It’s not often that something makes us say “Wow” or “Why didn’t we think of that?” Especially when the idea seems like it could have originated here at Centric Digital, and it represents not only a great business idea, but a great digital strategy.
We all hate trying to figure out those silly little CAPTCHA codes just to validate that we are a carbon-based life form — and it seems like they’re always getting harder to figure out. It’s reported that 300 million CAPTCHAs are completed globally every day. (I wonder how many are abandoned for being too hard to read?) So when we hear of a company that is addressing a digital trend and consumer pain point with a solid digital strategy that mixes gamification and brand-supported ad revenues… we get excited.
Future Ad Labs is turning those CAPTHCHAs into Mini-Games — AND Ad Revenue to boot. The concept is actually quite simple. (Again – how did we not think of this?) Instead of making us take wild guesses at what we think we see, how about allowing us to engage and play? After all, the value of a CAPTCHA is to verify that we humans and not some nefarious bot. It turns out that this same end can be met with a much different strategy that also creates an opportunity to generate revenue. The mini-games (mini-apps are a digital trend we are tracking here at Centric Digital) are branded and can be as simple as moving a slider to simulate unwrapping a candy bar. That candy bar is a sponsored ad unit and affords the brand a brief and pleasant interaction with the consumer.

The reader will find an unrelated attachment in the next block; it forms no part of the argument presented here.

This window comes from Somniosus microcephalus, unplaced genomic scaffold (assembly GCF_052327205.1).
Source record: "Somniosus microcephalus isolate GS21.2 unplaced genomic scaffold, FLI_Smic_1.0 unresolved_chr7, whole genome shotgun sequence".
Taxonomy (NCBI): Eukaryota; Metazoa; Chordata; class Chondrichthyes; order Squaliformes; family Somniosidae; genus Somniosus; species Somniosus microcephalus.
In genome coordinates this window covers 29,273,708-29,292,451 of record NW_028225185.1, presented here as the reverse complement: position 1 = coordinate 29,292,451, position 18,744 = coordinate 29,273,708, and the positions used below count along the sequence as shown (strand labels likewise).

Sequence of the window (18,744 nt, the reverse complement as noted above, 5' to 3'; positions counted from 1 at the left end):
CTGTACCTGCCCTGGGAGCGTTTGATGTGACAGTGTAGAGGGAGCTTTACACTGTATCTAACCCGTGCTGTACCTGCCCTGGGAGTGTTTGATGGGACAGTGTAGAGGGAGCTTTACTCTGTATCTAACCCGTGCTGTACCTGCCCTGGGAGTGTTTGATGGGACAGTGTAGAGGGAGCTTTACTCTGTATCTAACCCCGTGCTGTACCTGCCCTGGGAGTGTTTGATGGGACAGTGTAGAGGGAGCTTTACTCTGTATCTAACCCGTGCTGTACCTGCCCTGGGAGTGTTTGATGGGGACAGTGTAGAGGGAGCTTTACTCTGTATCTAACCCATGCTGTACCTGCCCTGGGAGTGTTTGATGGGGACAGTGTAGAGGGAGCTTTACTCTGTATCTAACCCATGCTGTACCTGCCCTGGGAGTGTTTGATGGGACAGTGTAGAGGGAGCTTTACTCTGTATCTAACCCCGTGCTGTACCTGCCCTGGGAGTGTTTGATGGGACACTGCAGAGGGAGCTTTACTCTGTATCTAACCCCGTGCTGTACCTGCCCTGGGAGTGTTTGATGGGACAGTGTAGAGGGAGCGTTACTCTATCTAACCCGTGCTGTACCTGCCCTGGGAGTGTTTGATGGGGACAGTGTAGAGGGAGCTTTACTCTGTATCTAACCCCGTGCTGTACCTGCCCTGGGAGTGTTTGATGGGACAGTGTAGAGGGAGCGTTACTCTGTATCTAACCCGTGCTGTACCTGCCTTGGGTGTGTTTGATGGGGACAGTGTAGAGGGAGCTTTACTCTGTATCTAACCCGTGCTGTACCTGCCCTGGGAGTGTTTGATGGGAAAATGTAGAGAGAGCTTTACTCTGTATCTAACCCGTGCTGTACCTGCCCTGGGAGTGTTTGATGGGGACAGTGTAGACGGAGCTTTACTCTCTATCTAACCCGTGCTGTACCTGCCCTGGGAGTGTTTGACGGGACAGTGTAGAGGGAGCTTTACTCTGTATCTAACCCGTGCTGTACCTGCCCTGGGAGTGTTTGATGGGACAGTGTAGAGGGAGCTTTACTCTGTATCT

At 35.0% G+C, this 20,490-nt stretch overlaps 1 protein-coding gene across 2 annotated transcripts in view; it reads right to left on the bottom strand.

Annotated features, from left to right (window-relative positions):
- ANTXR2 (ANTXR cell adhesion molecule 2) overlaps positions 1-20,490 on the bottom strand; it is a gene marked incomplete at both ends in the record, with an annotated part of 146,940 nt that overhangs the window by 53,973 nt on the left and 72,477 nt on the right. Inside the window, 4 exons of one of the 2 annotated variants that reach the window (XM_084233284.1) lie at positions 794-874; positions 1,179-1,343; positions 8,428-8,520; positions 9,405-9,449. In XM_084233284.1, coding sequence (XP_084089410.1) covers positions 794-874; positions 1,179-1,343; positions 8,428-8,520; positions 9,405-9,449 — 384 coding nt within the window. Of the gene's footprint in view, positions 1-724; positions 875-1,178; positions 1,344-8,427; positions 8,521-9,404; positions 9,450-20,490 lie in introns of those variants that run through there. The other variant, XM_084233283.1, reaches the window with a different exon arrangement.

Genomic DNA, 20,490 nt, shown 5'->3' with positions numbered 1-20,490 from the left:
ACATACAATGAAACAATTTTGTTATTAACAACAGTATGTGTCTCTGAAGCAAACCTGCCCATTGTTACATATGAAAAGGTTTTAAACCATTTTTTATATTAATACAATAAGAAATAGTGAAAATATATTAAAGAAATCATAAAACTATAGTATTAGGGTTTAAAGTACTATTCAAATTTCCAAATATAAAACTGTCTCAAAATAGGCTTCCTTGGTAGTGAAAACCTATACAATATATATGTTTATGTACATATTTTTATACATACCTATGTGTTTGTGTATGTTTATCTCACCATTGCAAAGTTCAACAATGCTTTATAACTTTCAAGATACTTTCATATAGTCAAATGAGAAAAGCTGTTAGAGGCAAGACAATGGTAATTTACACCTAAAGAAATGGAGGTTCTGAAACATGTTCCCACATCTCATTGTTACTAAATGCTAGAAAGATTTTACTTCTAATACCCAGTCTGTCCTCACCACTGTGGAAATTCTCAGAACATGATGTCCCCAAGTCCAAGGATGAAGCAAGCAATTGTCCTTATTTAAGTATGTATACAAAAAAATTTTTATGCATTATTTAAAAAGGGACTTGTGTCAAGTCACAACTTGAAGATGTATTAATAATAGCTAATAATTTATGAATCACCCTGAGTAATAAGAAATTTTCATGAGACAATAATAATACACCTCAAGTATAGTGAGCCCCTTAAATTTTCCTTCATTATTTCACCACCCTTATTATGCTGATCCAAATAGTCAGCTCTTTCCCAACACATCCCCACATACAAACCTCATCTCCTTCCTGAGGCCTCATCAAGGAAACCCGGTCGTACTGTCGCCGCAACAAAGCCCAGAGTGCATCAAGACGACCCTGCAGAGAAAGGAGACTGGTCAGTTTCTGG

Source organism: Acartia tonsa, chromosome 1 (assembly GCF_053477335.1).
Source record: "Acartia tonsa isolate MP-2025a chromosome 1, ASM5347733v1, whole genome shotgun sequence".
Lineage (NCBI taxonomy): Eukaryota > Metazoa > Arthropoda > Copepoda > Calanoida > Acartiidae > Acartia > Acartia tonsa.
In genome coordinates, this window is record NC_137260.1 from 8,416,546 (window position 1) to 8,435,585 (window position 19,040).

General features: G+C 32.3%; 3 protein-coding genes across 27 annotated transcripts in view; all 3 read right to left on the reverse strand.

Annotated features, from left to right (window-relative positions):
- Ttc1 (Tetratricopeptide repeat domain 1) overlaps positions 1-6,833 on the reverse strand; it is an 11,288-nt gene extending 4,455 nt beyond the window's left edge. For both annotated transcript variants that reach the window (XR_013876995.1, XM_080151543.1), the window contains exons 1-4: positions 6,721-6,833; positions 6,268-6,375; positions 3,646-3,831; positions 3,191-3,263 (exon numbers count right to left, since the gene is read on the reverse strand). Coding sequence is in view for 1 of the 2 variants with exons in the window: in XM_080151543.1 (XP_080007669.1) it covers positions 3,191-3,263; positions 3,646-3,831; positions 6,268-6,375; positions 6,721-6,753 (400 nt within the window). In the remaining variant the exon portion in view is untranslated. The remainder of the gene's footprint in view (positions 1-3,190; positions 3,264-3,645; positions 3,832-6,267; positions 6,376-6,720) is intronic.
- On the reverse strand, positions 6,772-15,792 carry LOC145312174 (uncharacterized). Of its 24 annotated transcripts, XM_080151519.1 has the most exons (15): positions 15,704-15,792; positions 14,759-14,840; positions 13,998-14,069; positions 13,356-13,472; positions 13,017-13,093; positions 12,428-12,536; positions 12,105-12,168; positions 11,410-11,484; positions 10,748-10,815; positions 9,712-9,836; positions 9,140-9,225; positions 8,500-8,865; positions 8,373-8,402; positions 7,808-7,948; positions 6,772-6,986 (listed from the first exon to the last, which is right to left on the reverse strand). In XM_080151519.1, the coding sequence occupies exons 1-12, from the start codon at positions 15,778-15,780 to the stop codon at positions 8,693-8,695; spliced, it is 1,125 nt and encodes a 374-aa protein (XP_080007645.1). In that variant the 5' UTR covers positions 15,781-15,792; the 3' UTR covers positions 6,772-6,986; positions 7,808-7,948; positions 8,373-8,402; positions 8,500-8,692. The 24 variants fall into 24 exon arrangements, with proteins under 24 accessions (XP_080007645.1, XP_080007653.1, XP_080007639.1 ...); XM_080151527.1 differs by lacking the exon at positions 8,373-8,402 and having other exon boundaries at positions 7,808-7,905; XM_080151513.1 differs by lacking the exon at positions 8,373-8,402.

Future Ad Labs has raised some capital and appears to be well on its way to enhancing the product and generating ad revenue. And yes, we know that there are others working in this space, like our neighbors here in NYC Solve Media and Are You A Human. I guess it just didn’t occur to us how great a digital strategy this was until someone framed it as a mini-game. THAT has us thinking about all the other applications for minis: mini-games in health apps that make healthy choices fun, or mini enterprise apps that do one or two things really well and sit inside a corporate folder or wrapper app (not everyone in the enterprise needs everything.) They say “bigger is better”, but when it comes to addressing certain pain points, maybe mini can be major.